A literary bildungsroman.
Mochari's debut chronicles the life of Ariel Zinsky who at the age of 30 has become something of a bitter misanthrope. Zinsky decides to chronicle his life so far with the goal of elucidating how it is he has become a man whose life is almost devoid of social interactions. He goes back to some of his earliest memories beginning with the beatings he received from his estranged father. In Zinsky's first person narration he describes his awkward, social misfit high school years, which are followed by his social misfit college years. However, once he sets out to focus on making a living publishing a guide to the annual NFL draft, a change begins to occur in his life. Zinsky begins to make friends at school, becomes more athletic and experiences his first sexual relationship. Post-college his devotion to his annual guide, which is slowly building a following leads him to quit his office job and instead work as a waiter, but it is also the guide which leads to his first real girlfriend. Although there are some rough times, Zinsky eventually reaches the point where his football side business has become a huge financial success. Still, Zinsky's old doubts and insecurities poison his personal relationships and bring him to the point where he runs away to Manhattan selling his football empire for a tidy sum so that he can take a low pressure gig at a football magazine. Thanks in part to his English teacher mother, Zinsky is well-read, and Mochari makes use of this fact in crafting a highly readable literary novel. Even when describing the most mundane of scenes Zinsky speaks like a Fitzgerald narrator, “I had cannily obtained many usernames and passwords from the IT department”. Though the novel is filled with many such mundane details, it flows well thanks in part to Mochari's clear but colorful prose. Zinsky's rough childhood makes him an underdog and a sympathetic narrator whose story is compelling. Even as he grows into a self-absorbed young man, the reader is still rooting for him though the advantage of another perspective means that the reader can see the error in Zinksy's ways. By novel's end Zinsky has gone from hero to antihero leaving readers with a sense of closure if not exactly a sense of satisfaction with the conclusion.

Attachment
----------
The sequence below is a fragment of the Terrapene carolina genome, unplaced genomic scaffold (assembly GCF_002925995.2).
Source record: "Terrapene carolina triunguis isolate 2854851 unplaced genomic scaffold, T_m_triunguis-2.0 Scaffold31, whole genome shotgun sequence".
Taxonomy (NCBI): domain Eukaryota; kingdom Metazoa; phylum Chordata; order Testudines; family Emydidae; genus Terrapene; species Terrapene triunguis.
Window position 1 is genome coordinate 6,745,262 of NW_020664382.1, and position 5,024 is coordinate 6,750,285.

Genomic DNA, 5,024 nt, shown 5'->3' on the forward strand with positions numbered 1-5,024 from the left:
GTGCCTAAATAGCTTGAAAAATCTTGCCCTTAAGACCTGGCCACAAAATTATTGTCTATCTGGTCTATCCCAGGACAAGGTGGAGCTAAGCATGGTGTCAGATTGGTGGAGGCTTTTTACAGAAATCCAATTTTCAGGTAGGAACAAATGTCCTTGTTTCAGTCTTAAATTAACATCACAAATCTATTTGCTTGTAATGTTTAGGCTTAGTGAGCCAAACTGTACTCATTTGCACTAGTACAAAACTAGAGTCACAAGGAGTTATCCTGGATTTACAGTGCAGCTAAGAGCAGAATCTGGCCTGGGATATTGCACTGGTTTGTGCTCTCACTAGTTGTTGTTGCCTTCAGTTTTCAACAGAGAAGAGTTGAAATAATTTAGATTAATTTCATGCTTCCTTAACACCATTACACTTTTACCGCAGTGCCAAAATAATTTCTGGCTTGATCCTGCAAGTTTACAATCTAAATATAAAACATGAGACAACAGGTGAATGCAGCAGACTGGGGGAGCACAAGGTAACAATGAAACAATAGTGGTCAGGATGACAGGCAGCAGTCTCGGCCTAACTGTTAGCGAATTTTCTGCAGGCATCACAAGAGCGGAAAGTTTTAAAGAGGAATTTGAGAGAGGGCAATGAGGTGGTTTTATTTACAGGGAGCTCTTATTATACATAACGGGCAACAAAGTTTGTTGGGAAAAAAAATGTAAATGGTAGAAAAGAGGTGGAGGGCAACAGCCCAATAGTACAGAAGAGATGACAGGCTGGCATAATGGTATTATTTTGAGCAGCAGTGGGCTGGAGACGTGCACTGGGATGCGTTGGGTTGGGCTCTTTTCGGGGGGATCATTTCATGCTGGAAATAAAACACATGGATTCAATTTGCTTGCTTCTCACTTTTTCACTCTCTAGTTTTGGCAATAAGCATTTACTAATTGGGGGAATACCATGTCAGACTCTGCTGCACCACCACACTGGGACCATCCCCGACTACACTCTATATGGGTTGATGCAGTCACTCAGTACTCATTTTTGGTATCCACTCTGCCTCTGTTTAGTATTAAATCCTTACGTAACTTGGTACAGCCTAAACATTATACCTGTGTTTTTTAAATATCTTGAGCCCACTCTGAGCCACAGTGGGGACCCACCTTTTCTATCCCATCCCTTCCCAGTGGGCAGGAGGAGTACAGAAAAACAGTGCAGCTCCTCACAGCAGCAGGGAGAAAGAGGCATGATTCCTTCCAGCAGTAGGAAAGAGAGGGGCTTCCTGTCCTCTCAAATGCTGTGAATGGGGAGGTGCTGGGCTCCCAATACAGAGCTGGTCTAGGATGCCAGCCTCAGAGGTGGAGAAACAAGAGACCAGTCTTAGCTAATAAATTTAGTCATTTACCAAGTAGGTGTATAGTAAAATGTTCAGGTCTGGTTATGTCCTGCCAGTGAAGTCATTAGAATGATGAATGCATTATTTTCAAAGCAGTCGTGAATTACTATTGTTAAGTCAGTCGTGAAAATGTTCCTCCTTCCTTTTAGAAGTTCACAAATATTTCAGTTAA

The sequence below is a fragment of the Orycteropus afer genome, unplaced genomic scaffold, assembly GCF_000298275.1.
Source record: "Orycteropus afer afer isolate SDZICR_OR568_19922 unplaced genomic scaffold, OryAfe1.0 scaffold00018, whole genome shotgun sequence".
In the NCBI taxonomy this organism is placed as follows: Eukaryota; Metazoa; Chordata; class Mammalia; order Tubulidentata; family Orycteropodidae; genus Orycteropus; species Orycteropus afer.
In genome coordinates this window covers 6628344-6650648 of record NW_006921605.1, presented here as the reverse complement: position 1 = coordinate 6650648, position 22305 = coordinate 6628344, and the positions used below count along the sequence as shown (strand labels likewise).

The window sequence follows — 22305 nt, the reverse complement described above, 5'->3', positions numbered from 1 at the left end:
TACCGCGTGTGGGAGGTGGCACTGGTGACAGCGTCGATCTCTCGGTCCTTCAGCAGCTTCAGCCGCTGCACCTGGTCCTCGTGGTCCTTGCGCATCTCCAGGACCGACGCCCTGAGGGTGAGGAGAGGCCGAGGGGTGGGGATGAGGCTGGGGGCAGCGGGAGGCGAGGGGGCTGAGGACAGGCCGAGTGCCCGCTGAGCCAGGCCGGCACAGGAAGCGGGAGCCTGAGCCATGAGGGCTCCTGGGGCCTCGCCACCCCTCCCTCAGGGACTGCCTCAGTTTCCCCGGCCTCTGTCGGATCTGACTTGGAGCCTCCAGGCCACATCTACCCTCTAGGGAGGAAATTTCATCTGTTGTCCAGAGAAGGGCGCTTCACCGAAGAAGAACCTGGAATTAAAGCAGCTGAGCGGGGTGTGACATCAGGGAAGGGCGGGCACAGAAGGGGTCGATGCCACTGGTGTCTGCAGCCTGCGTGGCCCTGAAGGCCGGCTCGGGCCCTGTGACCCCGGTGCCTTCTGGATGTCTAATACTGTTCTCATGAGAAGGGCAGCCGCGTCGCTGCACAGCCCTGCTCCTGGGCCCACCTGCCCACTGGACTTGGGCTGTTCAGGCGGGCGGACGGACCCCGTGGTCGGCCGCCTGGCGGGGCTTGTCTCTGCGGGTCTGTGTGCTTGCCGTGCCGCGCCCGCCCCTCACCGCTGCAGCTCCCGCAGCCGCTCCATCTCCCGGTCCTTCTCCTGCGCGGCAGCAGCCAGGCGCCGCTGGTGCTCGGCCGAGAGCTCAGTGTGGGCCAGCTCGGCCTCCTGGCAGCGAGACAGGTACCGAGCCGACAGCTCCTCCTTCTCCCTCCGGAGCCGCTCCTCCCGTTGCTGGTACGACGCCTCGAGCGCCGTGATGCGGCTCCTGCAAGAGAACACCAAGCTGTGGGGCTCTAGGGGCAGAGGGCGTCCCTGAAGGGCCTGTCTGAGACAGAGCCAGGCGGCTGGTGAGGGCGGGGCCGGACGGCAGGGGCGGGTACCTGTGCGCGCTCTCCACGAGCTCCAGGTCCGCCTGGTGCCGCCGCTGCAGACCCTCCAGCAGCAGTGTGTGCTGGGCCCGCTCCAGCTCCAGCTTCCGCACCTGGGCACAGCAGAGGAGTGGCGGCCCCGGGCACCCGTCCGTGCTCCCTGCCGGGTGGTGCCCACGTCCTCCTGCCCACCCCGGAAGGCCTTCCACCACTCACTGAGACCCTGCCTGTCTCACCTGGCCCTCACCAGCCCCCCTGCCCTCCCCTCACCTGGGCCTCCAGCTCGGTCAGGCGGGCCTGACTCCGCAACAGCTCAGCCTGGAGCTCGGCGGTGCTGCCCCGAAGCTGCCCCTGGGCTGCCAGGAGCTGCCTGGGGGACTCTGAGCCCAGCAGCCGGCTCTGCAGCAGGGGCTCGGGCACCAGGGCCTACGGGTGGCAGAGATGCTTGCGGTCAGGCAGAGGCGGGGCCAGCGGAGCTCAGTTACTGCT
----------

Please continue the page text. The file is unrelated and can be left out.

A powerful debut with Dickensian touches in its heartbreaking and occasionally humorous chronicle of the life of a modern young man.